idea when temperatures dip into the 20s for several days.

Here comes another cold snap for the Puget Sound! And here are some quick tips for protecting your less-hardy plants from cold damage. Especially a good idea when temperatures dip into the 20s for several days.

Check Local Temps

Look for predicted temperatures in your neighborhood, not just the regional airport. Your location could be 10º different from a spot half a mile away, the difference between the top of a hill and the bottom. But always assume colder — better safe than sorry.

ColdTempsSeattle_700x483.jpgColdTempsSeattle_700x483.jpg
frost-on-plant_700x483.jpgfrost-on-plant_700x483.jpg

Know which plants to protect

If you’re not familiar with a plant from its history in your garden, look up the hardiness rating (the coldest temperature it can typically survive). Plants with a hardiness rating of 10ºF (USDA Zone 8a) or lower are rarely at risk in the Puget Sound region. Plants for Zone 8b, 9 or warmer might need protection when we freeze. Of course, if it’s unclear you can always ask us!

Watering-Can_700x483.jpgWatering-Can_700x483.jpg

Water before the freeze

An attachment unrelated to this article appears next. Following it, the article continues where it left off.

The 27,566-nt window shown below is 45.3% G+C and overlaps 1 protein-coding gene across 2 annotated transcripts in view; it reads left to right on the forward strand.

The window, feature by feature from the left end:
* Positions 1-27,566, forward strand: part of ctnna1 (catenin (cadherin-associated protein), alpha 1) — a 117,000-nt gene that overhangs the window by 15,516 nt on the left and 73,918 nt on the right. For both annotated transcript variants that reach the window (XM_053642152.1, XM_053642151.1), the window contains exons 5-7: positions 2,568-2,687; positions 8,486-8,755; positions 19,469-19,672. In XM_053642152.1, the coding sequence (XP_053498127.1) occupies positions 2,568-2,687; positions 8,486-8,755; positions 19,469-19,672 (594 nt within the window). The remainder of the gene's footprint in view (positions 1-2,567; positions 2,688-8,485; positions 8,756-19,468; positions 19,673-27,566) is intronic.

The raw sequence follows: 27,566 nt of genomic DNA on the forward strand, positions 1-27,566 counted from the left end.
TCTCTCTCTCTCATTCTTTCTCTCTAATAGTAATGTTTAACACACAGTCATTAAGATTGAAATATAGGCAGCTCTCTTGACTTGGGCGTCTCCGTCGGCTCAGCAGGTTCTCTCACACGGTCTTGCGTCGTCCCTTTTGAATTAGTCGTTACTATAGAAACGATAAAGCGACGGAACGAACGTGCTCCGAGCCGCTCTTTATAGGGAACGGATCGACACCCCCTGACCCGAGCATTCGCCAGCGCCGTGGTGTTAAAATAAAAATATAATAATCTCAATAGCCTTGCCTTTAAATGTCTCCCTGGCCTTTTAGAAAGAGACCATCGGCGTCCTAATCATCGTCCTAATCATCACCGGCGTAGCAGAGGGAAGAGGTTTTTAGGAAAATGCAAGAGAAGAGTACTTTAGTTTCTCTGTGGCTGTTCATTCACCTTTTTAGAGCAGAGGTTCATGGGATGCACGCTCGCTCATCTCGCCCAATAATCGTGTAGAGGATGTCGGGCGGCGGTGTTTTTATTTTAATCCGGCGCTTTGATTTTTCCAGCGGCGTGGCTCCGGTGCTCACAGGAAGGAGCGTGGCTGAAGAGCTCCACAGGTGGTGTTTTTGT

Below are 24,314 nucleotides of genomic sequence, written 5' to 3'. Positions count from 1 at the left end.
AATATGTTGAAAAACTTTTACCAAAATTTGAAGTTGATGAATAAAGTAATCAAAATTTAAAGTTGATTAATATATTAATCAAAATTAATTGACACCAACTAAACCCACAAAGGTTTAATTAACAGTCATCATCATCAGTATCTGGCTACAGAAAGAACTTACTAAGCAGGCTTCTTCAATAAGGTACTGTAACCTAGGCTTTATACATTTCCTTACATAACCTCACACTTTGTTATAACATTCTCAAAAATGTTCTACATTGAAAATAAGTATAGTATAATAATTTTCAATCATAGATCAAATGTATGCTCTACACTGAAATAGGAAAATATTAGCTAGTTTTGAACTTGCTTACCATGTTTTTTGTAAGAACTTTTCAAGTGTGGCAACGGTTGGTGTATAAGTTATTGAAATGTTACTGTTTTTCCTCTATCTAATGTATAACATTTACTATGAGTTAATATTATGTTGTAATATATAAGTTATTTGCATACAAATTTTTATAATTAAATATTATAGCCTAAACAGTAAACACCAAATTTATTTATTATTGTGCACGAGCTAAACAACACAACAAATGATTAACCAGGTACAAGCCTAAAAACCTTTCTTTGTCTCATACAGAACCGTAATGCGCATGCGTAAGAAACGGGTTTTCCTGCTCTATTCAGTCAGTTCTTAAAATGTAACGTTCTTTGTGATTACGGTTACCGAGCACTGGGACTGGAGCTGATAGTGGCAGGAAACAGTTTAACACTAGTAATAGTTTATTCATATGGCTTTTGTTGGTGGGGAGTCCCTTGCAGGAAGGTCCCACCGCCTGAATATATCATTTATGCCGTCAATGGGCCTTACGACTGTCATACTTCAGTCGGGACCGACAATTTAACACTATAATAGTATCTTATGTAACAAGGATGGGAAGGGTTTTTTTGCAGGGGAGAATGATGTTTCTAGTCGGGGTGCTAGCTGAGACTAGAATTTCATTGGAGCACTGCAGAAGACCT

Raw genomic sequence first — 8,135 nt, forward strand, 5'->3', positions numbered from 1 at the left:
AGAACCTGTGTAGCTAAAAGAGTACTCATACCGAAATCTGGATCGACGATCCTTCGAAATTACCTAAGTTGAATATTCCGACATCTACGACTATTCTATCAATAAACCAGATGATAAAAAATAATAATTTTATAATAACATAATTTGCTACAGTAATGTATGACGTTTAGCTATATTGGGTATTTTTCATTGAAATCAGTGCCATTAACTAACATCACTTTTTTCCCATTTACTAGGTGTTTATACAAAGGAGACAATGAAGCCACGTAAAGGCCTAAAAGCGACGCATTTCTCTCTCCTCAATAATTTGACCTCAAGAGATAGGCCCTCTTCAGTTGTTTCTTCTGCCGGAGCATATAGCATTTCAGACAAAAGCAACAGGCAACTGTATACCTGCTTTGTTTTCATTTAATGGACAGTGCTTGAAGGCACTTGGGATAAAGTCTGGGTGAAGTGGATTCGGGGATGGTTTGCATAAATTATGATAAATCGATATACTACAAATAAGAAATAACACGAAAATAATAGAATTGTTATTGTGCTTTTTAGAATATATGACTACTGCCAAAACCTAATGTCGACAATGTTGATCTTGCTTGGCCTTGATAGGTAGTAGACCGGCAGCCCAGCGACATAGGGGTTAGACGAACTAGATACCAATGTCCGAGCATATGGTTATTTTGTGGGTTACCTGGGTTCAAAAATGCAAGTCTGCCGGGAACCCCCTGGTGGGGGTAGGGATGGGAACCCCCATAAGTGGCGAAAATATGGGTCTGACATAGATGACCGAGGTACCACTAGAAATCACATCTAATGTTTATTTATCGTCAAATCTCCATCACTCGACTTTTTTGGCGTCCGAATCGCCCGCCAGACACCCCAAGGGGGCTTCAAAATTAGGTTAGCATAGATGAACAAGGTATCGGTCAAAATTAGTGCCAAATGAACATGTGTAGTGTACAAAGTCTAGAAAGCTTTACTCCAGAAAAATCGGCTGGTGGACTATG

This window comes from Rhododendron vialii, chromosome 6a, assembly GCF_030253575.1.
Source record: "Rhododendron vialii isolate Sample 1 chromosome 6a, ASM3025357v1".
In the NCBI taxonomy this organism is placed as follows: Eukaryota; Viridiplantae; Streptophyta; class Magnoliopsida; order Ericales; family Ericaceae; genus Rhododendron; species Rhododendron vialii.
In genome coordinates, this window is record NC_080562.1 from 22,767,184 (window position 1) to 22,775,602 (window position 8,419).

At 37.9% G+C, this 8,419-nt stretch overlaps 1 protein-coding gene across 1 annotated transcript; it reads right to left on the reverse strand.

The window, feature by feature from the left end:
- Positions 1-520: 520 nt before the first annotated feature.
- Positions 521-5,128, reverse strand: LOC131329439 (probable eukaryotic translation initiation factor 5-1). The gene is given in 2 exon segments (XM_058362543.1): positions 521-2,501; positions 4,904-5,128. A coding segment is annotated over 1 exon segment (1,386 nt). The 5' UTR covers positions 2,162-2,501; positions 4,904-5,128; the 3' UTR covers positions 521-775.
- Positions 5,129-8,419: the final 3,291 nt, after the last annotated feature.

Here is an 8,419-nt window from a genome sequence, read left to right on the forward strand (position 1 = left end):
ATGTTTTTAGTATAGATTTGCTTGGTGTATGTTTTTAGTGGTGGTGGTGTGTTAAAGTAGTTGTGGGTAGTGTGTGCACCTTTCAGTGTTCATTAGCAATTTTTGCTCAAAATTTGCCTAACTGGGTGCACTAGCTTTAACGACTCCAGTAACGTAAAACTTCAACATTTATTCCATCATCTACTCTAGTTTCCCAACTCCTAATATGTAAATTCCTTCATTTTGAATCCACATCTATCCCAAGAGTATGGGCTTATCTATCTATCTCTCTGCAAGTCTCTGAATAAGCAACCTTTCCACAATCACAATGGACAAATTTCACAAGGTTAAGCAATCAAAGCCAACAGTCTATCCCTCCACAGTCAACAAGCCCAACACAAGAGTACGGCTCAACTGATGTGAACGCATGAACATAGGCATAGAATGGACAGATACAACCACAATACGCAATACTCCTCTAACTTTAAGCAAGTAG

If a hard freeze is forecast a few days in advance, and if it hasn’t been raining much, water your plants before the freeze. A streak of sunny, dry, cold days with a daily freeze/thaw cycle can hinder plants’ water uptake, causing dehydration and more winter damage. 

Insulate

Cover or wrap vulnerable plants with burlap, old blankets or towels, straw or something else to create insulating air around the plant, such as Harvest Guard’s Plant Protection Bag (top right). Remember to tie or weight down your cover material. Also, you can mulch over roots of perennials or shrubs that might be affected, with compost, leaves or conifer boughs. Note that a layer of snow actually helps insulate plants! Dry cold is the bigger threat.

high-angle-view-of-snow-covered-chairs-and-potted-plants_700x483.jpghigh-angle-view-of-snow-covered-chairs-and-potted-plants_700x483.jpg

Move or protect containers

Especially hanging pots. Huddle them against a building or under an evergreen tree, or otherwise insulate them (as discussed above).

removing-snow-from-plants_700x483.jpgremoving-snow-from-plants_700x483.jpg

Brush off heavy snow

If our infamous wet, heavy snow does show up, watch for fragile branches on trees and shrubs, and brush them off where possible, to minimize breakage. Any snow covering low plants is fine — it insulates, as mentioned above. But if they have extremely fragile branches, best to cover them with something that resists the snow’s weight.

Here are links to more detailed articles on winter protection in the Northwest:

“Winter Plant Damage” – Tilth Alliance

“8 Tips to Gear up Garden for Cold Weather” – Oregon State University Extension

Not sure which plants are more vulnerable to cold? Or other questions? Visit us, comment here, or reach out to us anytime at garden@swansonsnursery.com. We’re here to help!

ottdogdec23_ottawacitizen.jpgottdogdec23_ottawacitizen.jpg